Teaming with another Bullitt Countian, Roger Cobb, I had the opportunity to play against Jim and Lloyd in a Wednesday league at Fern Valley. Even at a young age, it was a very physical battle any time we encountered that duo.
And it had a little Bullitt County edge as those three had battled for years on the local tennis scene.
It was only when Rice and another guy, Jesse Flynn, talked about doing something totally crazy in Cedar Grove that I learned of the other side of the Shepherdsville High grad.
Working as Flynn Brothers, the duo bought a farm on Cedar Grove Road. They dug up a lot of rock with their construction company. Later, they would develop land that would become home to a lot of big warehouses.
The light industrial revolution in Bullitt County had begun. That company grew and grew and developed more property throughout the region. It is now a leader in the construction business.
Rice and Flynn were both tall in stature. In the construction business, you have to be both intelligent and have some political savvy.
I was told years ago that Jim – the engineer -- could take a piece of property and visualize how it would best be used. I saw that same comment made by Flynn upon his partner’s passing.
Through our connection from tennis, maybe it was a little easier for me to talk with Jim in an off-the-record, casual setting. In my business, learning the back story can help understand the whole situation.
He was honest about his assessments of the political climate. I tried on numerous occasions to get him to run for public office. He wisely refused but he would have been a great leader for the community.
Jay served on the Kentucky Turnpike Water District during the transition of taking over Salt River Water to its purchase by Louisville Water Co. I had forgotten that he served on the Bullitt County Joint Planning Commission.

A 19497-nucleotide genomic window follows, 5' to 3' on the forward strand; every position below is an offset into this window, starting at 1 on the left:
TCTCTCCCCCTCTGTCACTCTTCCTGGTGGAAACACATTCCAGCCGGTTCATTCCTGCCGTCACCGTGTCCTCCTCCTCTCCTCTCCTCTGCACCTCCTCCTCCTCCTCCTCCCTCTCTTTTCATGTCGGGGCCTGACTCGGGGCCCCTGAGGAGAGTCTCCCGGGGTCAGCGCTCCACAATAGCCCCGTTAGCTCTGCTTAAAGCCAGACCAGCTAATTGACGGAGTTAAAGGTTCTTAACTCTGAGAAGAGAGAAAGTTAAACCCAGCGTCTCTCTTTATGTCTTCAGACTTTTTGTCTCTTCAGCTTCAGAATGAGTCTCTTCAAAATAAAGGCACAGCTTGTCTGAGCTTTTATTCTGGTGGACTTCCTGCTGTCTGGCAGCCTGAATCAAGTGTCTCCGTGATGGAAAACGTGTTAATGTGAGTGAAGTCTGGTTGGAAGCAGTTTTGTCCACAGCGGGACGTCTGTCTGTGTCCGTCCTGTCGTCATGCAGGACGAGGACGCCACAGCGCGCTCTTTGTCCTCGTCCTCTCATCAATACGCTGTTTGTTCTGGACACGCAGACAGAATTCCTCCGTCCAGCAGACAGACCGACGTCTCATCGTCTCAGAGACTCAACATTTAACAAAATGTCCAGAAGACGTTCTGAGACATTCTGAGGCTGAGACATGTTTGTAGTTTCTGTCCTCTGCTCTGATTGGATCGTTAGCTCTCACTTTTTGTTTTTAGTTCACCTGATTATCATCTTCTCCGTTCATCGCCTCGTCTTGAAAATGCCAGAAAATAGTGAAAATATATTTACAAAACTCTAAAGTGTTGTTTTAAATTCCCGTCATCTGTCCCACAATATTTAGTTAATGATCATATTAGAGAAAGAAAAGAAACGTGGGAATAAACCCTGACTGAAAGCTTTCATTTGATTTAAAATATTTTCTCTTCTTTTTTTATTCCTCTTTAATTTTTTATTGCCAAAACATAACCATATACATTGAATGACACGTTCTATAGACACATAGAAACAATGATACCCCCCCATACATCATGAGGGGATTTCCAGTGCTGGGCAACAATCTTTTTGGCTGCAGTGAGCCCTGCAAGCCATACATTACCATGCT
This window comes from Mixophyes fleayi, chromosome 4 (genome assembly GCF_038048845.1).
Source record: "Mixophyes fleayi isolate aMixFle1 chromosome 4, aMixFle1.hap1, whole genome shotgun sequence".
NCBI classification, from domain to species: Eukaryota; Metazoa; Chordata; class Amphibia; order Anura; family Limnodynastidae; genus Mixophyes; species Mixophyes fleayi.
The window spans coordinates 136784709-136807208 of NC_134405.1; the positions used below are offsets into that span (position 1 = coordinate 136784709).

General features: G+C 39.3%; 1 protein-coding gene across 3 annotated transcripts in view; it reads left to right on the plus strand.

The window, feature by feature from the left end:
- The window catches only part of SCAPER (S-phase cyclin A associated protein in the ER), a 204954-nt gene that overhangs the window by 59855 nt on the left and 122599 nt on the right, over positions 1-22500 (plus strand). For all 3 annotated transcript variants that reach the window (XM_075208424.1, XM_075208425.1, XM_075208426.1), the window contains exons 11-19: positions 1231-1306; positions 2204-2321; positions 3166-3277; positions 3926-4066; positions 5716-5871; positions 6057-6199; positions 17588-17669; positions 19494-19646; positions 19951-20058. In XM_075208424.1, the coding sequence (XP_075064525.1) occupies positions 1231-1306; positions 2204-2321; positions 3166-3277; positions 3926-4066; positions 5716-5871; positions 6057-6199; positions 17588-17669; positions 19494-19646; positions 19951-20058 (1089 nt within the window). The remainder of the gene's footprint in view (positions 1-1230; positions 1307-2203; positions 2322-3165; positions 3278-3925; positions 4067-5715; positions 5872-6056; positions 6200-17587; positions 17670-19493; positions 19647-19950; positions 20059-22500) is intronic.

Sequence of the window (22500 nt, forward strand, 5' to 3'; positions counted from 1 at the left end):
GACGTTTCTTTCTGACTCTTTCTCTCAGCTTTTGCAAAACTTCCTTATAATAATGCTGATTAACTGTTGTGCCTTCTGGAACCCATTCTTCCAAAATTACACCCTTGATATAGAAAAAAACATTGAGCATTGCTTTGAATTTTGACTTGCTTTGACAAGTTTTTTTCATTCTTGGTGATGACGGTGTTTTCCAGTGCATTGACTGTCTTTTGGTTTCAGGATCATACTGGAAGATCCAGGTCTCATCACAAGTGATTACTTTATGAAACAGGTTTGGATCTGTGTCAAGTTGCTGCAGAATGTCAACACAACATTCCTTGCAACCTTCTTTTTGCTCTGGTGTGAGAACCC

When some dislike what the county has become, especially Shepherdsville, a part of the distain seems to mention Flynn Brothers. There are people who didn’t want change. Jesse got much of the backlash because the company was in the name of the brothers and Jim missed much of that anger.
The company made money but the company also took a tremendous risk. The county has been very good to that company but the vision seen decades ago has been very beneficial to Bullitt County. It seems to have worked out well for both parties.
My experience with Jay will continue for years to come.
His son, Jason, is a very good tennis player. We’ve been partners and foes in the past. Jason’s wife, Stacey, is another excellent tennis player who has a key role in the sport in Kentucky through her work at USTA.
Their sons, Chris and Matthew, are both tennis players and have been on teams I’ve captained.
Jim’s daughter, Tiffany, coached the Bullitt Central tennis teams for years and her husband, Mike, was a former football coach at BCHS.
They are good people.
Jim now has the opportunity to be reunited with Pat, the wife and partner he lost a few years ago.
There will be more goodbyes to be said in the future.
Thanks to each who have played a key role in some way in making Bullitt County a great place to live and to work.